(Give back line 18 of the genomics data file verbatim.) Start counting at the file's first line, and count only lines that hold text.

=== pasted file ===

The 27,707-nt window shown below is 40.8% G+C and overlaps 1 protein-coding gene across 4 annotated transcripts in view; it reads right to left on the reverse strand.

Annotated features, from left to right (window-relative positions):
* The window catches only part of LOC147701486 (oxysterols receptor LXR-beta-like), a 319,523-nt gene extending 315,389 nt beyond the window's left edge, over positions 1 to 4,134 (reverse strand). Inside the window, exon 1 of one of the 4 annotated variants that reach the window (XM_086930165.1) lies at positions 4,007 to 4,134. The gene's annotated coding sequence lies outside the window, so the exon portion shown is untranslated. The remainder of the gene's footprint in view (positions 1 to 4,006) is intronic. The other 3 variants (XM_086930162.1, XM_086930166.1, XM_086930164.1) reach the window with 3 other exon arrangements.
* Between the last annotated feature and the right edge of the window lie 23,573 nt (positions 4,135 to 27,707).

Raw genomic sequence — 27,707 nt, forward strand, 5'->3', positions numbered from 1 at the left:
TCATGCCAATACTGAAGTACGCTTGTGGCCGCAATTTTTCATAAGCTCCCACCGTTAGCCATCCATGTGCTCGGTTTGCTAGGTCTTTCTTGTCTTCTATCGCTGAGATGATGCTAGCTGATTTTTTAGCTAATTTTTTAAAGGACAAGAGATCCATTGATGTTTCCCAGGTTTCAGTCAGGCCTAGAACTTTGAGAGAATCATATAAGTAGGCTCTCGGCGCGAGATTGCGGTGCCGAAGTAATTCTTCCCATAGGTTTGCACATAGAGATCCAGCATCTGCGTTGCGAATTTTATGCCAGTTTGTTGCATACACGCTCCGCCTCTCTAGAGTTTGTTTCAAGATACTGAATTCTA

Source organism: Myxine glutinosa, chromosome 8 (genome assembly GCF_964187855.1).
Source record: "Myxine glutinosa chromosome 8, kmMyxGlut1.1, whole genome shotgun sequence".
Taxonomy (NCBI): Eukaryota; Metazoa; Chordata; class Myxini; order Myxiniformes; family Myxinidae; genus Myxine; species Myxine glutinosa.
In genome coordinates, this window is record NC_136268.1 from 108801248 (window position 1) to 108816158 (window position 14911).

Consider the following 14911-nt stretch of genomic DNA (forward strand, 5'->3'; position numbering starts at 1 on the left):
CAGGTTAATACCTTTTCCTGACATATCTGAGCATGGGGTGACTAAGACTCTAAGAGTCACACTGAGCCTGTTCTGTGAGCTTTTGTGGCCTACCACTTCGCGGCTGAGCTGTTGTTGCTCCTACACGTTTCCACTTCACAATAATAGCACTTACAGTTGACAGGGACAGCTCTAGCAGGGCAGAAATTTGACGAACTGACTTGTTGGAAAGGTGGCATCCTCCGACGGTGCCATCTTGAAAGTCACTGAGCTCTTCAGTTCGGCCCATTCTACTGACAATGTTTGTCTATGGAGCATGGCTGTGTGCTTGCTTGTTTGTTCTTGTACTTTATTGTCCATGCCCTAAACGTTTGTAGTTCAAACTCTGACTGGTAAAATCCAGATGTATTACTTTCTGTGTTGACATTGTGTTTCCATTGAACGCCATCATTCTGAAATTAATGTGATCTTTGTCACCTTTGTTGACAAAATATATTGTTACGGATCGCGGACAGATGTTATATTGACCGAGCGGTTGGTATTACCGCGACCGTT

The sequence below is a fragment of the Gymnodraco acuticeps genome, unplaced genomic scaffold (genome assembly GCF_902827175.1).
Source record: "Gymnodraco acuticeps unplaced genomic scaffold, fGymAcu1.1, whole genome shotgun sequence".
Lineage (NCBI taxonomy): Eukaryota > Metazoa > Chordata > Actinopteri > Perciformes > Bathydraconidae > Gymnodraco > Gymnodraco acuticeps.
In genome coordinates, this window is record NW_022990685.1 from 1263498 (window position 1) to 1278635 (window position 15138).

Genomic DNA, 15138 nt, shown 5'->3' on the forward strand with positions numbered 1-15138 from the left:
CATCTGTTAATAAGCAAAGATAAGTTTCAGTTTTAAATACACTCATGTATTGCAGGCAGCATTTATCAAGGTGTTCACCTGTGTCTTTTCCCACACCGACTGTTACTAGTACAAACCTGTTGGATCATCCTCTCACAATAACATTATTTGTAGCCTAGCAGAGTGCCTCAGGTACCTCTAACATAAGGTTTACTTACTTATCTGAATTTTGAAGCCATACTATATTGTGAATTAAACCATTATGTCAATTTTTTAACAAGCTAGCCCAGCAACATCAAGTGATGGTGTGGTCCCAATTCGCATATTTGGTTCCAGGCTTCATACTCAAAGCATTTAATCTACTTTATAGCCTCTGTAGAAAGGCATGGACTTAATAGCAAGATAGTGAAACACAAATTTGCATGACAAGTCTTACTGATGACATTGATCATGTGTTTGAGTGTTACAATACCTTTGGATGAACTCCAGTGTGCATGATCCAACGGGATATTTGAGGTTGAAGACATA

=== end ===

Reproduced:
CATCTGTTAATAAGCAAAGATAAGTTTCAGTTTTAAATACACTCATGTATTGCAGGCAGCATTTATCAAGGTGTTCACCTGTGTCTTTTCCCACACCGACTGTTACTAGTACAAACCTGTTGGATCATCCTCTCACAATAACATTATTTGTAGCCTAGCAGAGTGCCTCAGGTACCTCTAACATAAGGTTTACTTACTTATCTGAATTTTGAAGCCATACTATATTGTGAATTAAACCATTATGTCAATTTTTTAACAAGCTAGCCCAGCAACATCAAGTGATGGTGTGGTCCCAATTCGCATATTTGGTTCCAGGCTTCATACTCAAAGCATTTAATCTACTTTATAGCCTCTGTAGAAAGGCATGGACTTAATAGCAAGATAGTGAAACACAAATTTGCATGACAAGTCTTACTGATGACATTGATCATGTGTTTGAGTGTTACAATACCTTTGGATGAACTCCAGTGTGCATGATCCAACGGGATATTTGAGGTTGAAGACATA